Decided: October 17, 1932.
NAZIB HAZAM AND ERNEST NAHASS, PARTNERS TRADING AS HAZAM & NAHASS SILK COMPANY, APPELLANTS,
UNITED STATES FIDELITY AND GUARANTY COMPANY, RESPONDENT
On appeal from the Supreme Court.
For the appellants, Louis Dworetz (Paul Rittenberg, of counsel).
For the respondent, Benjamin L. Stein.
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The opinion of the court was delivered by
LLOYD, J. On a writ of replevin being issued the United States Fidelity and Guaranty Company gave its bond to the appellants (defendants in the action of replevin) conditioned for the return of the goods which were the subject of the replevin. The writ was executed and the goods delivered
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to the plaintiff in that action. Subsequent proceedings resulted in the entry of a judgment in favor of the defendant for the return of the goods and for damages on a counter-claim for breach of contract.
The replevied goods were never returned and the present action was brought on the bond. The case was heard by the learned trial judge without a jury upon a stipulation of facts and resulted in a judgment in favor of the defendant. From this judgment the plaintiffs appeal.
On the facts as above recited we think the plaintiffs were entitled to judgment. The learned trial judge seems to have considered the action to be for the recovery of the damages on the counter-claim alone, but the record does not disclose this to be the fact. From the stipulation it appears that there were two phases to the judgment in the original action, one deciding the title to the goods; the other disposing of an independent claim for damages as above indicated. It is said by the respondent in its brief that there was never any question that the goods were the property of the plaintiff in the replevin suit, but the record speaks to the contrary. The judgment was for the "return of the goods and chattels." Failure to make the return in accordance with the obligation of the bond constituted a breach of that instrument and a liability thereon.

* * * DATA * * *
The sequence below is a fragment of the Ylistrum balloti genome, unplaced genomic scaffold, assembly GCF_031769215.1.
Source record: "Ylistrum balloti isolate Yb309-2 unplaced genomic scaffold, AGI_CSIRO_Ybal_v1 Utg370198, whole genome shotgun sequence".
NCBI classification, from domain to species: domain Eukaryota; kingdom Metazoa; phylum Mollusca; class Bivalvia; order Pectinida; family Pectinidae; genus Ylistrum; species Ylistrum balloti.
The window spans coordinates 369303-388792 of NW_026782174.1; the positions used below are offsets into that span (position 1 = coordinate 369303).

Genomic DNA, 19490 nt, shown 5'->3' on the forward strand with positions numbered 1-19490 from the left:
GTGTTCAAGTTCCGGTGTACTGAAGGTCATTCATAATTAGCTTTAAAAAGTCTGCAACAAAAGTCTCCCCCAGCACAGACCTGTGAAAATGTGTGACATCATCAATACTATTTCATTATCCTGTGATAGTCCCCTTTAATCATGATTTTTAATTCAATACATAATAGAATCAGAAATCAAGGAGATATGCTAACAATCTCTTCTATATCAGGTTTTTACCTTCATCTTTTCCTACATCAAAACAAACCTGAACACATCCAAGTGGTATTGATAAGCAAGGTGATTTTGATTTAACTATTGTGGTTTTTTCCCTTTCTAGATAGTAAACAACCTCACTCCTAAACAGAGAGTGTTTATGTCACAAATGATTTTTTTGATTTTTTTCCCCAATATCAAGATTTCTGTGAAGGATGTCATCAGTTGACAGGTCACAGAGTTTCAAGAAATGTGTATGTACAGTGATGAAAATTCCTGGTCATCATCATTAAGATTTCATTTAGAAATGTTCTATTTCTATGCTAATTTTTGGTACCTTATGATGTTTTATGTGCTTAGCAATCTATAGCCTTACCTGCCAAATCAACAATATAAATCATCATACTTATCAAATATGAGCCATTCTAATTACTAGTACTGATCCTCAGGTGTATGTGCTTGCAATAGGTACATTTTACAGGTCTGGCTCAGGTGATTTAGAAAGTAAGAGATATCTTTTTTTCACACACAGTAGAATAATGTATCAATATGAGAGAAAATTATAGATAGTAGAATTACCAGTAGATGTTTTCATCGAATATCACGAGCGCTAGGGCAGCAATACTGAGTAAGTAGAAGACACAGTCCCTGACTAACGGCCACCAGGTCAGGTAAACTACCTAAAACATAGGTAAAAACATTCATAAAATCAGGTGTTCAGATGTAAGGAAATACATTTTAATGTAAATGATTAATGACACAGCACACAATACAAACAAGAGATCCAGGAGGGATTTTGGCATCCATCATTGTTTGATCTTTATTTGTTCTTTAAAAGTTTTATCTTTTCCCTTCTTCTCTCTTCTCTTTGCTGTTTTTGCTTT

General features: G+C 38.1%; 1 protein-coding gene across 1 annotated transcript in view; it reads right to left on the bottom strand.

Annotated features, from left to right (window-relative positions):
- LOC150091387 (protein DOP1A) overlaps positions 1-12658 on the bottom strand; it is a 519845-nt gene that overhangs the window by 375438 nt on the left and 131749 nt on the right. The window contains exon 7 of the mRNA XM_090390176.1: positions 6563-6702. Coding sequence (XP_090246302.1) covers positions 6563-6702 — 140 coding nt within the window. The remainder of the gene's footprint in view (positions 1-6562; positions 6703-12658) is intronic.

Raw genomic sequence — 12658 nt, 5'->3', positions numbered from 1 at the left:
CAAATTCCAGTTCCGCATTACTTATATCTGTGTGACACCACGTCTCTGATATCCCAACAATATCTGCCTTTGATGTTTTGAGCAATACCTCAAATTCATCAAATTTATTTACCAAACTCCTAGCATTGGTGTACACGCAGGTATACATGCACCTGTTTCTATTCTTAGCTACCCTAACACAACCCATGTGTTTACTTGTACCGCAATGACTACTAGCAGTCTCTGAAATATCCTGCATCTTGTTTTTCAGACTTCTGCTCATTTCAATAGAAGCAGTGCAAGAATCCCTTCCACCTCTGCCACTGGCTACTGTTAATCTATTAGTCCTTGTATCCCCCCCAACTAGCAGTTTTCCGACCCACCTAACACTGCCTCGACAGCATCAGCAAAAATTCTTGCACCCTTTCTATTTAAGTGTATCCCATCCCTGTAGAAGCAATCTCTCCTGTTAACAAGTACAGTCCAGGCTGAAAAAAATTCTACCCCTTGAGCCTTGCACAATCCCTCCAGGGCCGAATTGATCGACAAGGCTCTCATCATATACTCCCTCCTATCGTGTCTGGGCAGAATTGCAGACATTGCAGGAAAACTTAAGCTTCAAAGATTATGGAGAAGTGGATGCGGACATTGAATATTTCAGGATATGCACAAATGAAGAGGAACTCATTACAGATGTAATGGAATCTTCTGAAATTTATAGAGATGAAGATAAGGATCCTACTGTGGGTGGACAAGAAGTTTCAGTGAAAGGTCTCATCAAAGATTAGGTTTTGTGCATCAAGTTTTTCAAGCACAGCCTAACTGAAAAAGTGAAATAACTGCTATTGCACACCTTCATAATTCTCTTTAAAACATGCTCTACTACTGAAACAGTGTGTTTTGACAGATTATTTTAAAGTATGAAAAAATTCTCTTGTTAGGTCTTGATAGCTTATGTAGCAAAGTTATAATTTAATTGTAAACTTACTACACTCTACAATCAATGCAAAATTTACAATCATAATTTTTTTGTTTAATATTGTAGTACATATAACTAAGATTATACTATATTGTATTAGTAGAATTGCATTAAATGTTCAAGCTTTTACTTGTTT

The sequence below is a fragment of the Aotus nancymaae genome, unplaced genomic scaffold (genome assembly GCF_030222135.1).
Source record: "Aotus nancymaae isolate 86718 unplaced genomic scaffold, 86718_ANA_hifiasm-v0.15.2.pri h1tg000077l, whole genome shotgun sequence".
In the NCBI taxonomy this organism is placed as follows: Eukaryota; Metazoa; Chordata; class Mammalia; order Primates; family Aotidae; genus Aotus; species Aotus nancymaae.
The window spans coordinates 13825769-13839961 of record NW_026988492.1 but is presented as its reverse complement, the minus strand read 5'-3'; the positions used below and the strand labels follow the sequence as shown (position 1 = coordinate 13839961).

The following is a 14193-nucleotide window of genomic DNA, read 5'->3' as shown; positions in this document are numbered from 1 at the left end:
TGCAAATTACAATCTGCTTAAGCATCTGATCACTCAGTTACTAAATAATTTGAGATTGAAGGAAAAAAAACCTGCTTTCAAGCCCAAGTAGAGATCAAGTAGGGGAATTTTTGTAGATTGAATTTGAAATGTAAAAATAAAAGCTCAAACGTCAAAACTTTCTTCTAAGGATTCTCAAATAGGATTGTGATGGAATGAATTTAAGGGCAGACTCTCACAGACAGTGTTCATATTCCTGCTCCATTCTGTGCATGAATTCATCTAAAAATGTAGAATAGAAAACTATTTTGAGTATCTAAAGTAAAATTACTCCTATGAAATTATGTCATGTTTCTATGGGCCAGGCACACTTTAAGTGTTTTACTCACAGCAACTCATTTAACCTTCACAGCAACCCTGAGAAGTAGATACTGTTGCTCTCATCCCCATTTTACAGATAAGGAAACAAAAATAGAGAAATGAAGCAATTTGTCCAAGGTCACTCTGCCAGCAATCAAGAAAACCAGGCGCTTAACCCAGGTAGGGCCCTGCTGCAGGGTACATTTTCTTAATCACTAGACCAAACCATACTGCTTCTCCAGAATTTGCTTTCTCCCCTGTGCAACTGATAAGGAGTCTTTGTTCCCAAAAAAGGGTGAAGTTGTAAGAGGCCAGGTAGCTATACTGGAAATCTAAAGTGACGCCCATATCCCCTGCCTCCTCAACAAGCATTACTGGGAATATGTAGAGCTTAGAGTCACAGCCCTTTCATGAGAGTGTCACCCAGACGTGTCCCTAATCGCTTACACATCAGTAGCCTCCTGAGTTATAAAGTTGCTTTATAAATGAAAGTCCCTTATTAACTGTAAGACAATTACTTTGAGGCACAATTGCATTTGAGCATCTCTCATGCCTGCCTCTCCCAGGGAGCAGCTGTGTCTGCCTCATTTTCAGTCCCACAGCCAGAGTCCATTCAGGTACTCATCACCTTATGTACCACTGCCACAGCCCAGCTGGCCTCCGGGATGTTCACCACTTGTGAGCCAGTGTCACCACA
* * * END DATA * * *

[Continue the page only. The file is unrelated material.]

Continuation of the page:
The appellant cannot of course rest a recovery against the surety on the independent action for a counter-claim tried out (perhaps for convenience) in the replevin action, but it is entitled to be reimbursed for its loss resulting from the failure of the principal on the bond to return the goods in accordance with the judgment as appears from the record. If, as the respondent contends, the judgment does not represent the true finding in the trial of the replevin action, the remedy is either by redress in the trial court, or by direct appeal from that judgment to this court.
The judgment is reversed and a venire de novo awarded, or a retrial before the court without a jury if the parties so elect.
For affirmance -- THE CHANCELLOR, DONGES, WELLS, JJ. 3.
For reversal -- TRENCHARD, PARKER, LLOYD, CASE, BODINE, BROGAN, VAN BUSKIRK, KAYS, DEAR, KERNEY, JJ. 10.
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DONGES, J. (Dissenting.) This is a suit against the surety on a replevin bond.
In the replevin suit the defendants therein (plaintiffs-appellants herein) filed a counter-claim setting up a claim on an open account against plaintiff in that suit. The matter was referred to a referee, who found in favor of the counter-claimants in the sum of $2,220.31.